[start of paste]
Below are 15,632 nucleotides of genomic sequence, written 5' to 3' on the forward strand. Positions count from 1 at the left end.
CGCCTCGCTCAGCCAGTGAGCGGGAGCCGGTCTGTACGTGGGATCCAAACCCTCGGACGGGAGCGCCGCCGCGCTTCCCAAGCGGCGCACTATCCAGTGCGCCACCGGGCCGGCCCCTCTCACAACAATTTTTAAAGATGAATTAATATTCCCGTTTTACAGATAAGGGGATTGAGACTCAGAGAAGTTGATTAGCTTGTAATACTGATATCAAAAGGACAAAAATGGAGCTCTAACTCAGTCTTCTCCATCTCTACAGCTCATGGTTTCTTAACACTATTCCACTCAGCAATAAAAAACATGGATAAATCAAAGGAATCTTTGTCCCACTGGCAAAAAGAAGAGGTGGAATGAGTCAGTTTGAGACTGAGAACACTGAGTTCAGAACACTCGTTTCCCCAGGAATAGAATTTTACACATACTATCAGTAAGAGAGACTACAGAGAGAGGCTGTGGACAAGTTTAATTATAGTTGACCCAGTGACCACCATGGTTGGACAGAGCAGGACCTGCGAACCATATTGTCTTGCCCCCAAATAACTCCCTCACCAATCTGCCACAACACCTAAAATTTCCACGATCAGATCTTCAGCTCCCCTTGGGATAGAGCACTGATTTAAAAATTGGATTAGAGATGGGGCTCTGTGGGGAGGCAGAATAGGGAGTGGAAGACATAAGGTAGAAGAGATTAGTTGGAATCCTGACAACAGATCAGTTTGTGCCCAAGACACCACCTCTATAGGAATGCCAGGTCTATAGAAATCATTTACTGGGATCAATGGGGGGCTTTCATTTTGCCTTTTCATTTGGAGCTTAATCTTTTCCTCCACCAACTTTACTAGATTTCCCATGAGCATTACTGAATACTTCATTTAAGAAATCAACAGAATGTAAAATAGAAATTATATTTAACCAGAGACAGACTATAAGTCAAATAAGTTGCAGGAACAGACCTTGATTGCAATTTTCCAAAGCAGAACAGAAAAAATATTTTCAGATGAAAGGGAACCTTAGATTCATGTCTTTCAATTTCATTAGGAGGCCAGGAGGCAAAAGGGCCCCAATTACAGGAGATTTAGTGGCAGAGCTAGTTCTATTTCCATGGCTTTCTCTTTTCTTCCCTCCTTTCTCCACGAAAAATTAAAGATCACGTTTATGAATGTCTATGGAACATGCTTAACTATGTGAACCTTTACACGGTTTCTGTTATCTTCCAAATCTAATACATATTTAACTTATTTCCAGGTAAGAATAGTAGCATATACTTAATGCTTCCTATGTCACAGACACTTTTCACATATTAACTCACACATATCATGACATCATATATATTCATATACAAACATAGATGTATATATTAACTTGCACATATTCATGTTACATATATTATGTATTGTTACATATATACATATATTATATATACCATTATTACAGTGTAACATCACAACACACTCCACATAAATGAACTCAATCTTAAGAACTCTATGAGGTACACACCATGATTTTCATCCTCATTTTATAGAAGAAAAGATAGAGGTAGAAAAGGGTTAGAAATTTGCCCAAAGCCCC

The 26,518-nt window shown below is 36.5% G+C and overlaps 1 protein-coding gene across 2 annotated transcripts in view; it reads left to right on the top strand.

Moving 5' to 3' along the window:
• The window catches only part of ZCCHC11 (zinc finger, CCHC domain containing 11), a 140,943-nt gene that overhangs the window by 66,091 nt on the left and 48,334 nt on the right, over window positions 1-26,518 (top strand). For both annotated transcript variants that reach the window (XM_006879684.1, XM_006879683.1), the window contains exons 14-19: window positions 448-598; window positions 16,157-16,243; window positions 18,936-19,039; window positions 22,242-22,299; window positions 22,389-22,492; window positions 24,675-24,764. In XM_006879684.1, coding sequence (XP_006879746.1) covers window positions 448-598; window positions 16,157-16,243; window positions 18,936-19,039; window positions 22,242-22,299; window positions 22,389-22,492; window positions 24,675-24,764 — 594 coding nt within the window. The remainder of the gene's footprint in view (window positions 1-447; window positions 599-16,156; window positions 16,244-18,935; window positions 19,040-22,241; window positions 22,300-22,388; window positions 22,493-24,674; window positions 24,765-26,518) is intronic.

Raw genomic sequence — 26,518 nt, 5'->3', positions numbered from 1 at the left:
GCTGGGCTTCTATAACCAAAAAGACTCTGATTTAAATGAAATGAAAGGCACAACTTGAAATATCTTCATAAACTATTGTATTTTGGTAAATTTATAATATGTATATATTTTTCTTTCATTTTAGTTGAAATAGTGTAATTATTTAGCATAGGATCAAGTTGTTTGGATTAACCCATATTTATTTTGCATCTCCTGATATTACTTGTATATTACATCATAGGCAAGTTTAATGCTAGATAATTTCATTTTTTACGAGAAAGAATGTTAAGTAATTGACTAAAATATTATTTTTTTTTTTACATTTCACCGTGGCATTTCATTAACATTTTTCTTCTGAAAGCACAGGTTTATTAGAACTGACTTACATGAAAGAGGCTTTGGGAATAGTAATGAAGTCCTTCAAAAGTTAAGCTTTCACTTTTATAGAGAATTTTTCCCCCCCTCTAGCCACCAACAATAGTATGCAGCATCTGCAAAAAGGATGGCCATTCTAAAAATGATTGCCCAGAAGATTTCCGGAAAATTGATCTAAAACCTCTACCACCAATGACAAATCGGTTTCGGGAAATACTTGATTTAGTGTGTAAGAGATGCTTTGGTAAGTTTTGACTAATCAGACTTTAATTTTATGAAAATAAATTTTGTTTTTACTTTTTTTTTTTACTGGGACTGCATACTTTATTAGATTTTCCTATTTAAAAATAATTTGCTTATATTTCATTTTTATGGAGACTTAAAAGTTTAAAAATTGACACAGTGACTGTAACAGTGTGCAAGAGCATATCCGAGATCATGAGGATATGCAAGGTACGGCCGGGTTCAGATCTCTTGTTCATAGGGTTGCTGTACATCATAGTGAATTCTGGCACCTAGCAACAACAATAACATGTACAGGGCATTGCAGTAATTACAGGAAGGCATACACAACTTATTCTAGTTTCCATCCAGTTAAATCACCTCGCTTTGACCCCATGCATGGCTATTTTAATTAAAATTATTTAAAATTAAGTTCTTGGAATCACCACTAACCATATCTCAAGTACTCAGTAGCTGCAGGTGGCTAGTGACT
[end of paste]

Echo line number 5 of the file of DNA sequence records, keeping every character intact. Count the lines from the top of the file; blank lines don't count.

• The window catches only part of ZCCHC11 (zinc finger, CCHC domain containing 11), a 140,943-nt gene that overhangs the window by 66,091 nt on the left and 48,334 nt on the right, over window positions 1-26,518 (top strand). For both annotated transcript variants that reach the window (XM_006879684.1, XM_006879683.1), the window contains exons 14-19: window positions 448-598; window positions 16,157-16,243; window positions 18,936-19,039; window positions 22,242-22,299; window positions 22,389-22,492; window positions 24,675-24,764. In XM_006879684.1, coding sequence (XP_006879746.1) covers window positions 448-598; window positions 16,157-16,243; window positions 18,936-19,039; window positions 22,242-22,299; window positions 22,389-22,492; window positions 24,675-24,764 — 594 coding nt within the window. The remainder of the gene's footprint in view (window positions 1-447; window positions 599-16,156; window positions 16,244-18,935; window positions 19,040-22,241; window positions 22,300-22,388; window positions 22,493-24,674; window positions 24,765-26,518) is intronic.